What's the best way to write a Windows client

2020-04-05 20:46发布

I'm trying to evaluate whether I should make the .NET Framework a requirement for my new Windows app. I believe .NET is the best and most efficient way to write Windows client apps, so it comes down to how painful the next best alternative is. Specifically, I'm trying to avoid the installation of the .NET Client Profile, which downloads 28MB and if it's like the regular .NET Framework installer, takes forever.

I've used wxWidgets and WTL before and think both are good options. Statically linked wxWidgets executables are 30MB, but it will be packaged. WTL has a small footprint but is created with ugly code. I've used a few MSI creators but it not WiX or NSIS, which seem to be best free options.

I'm looking for any recommendations, experiences with the Client Profile installer, experiences with small, custom business apps, or any relevant advice.

Edit: I'm only making a few thousand bucks here, so I'm looking for something free or cheap (after Visual Studio, which I already own). I don't mind learning in a new language, but I'd prefer one that's growing in use.

2楼-- · 2020-04-05 21:16

Ultimately the answer is in the widget framework, the easiest frameworks wrap up the windows windowing api for you. In my experience the easiest frameworks are...

1./ Windows Forms with either c# or VB.NET (.NET)

2./ Visual Component Library (VCL) with either Delphi or C++ Builder (added advantage of being a native app, and no additional library requirements)

3./ Windows Presentation Framework (or foundation) with either C# or VB.NET

4./ MFC - (Shudder) with Visual C++

Then there are a host of other less used frameworks, like PowerBuilder etc.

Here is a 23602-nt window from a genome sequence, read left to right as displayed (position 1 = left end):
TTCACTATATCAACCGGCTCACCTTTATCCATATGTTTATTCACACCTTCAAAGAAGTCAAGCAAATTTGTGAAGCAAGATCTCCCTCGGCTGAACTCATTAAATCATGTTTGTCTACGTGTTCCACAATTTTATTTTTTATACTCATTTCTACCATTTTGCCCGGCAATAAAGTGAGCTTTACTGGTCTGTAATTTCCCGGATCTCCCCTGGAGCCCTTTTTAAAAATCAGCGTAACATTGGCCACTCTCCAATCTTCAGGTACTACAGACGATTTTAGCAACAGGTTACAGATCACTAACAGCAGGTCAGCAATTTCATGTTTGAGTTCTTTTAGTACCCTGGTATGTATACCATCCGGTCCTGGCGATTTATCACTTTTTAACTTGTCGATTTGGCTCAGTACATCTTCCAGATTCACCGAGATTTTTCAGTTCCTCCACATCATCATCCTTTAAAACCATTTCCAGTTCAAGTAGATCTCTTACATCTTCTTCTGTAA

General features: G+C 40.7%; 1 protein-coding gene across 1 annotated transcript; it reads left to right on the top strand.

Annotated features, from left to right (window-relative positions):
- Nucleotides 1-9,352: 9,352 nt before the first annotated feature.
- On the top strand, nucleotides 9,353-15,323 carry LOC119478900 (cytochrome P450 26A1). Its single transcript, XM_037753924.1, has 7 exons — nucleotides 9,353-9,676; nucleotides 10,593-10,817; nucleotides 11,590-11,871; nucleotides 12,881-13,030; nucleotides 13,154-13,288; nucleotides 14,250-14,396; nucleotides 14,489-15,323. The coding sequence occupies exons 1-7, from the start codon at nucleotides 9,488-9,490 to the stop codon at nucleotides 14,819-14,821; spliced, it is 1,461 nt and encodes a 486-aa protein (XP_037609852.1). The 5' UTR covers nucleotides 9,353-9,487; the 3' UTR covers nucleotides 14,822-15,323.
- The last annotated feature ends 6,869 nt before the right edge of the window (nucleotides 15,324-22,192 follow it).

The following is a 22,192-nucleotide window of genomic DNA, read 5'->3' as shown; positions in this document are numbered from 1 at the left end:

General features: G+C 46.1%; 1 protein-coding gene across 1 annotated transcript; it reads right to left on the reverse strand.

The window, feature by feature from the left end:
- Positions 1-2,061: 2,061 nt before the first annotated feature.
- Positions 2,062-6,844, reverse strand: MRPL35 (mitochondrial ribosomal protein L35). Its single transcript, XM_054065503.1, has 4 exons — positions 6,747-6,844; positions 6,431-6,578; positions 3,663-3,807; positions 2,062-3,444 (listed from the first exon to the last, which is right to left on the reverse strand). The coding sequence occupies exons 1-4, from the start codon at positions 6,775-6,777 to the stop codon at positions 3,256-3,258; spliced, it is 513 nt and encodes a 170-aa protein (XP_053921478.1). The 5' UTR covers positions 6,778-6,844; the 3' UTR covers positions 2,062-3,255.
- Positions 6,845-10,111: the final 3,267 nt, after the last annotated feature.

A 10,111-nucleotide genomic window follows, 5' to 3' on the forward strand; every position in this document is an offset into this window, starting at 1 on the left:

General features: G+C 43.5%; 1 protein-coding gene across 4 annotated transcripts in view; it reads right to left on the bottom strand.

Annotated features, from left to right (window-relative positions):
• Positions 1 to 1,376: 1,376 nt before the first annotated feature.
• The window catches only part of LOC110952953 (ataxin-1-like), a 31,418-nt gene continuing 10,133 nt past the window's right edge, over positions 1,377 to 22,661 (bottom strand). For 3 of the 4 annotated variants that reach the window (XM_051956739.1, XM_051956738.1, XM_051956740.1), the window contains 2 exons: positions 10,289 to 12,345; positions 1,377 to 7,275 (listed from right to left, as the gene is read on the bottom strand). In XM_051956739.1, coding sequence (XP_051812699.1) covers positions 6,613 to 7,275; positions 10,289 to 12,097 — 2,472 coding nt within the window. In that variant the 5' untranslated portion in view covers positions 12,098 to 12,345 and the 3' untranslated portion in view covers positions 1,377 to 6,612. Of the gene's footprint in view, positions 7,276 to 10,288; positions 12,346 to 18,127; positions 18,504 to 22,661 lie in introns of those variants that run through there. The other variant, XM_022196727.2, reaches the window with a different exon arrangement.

3楼-- · 2020-04-05 21:16

I'd also recommend REALbasic. I use it to create a lot of Windows client applications and it works quite well for the most part.

4楼-- · 2020-04-05 21:20

Even easier than writing .NET, and with a much smaller footprint than the .NET runtime - is to write the application in Visual Basic 6.

Of course, the reason why no-one has mentioned it is that it's a dying language now. But just thought I would mention it as no-one else had.

5楼-- · 2020-04-05 21:21

Under the category of Relevant advice:

There's a reason why the .NET platform was built, and it wasn't because Win32 was easy to program for. There is Delphi, there is Tcl/TK, and there is MFC, but unless any of those options are easier to design and deploy than .NET, you'd be far better off swallowing the 28Mb download and designing in .NET.

With .NET (at the risk of sounding like a cheerleader), you get

  • Drag-And-Drop UI design,
  • The power of the .NET framework (let's face it, you're building for Windows -- having them do the heavy lifting is a major bonus)
  • Near platform independence (depending on how good Mono is)
  • Low-Cost

So if time is a consideration, then develop in .NET. If Time isn't a consideration, you need raw power, and you're very comfortable with C++ and MFC, then use that. Delphi is also a possibility, but the cost of their development platform is a bit steep for me.

6楼-- · 2020-04-05 21:22

You should strongly consider Delphi or C++Builder from Codegear.

Both generate compact, native Win32 applications, built using a great two-way RAD system and the VCL framework. There's a large range of free and commercial third-party components, an active user community, and Codegear now seem fully committed to native development while keeping active in the .NET arena with the new Delphi Prism system from RemObjects.

Edit: Gortok asks "With the cost of the Delphi IDE, how can you suggest Delphi?"

Simple. I think it's worth it. I don't know how much your time is worth/charged at, but you can do the math. Delphi 2009 costs $874 list. I think Visual Studio 2008 Pro is similarly priced.

If you really have no money, then you can get Turbo Delphi free, as in beer. It's basically a cut-down version of Delphi 2006, so a bit buggier and behind, feature-wise - but still definitely usable.

7楼-- · 2020-04-05 21:22

If you're concerned about the runtime download, just use .NET 1.1 instead of the latest and greatest .NET Framework. I think XP (or at least one of the service packs) came with it pre-installed. At some point, you have to say that if someone's using Windows 2000 or earlier, there's not much you can do for 'em.

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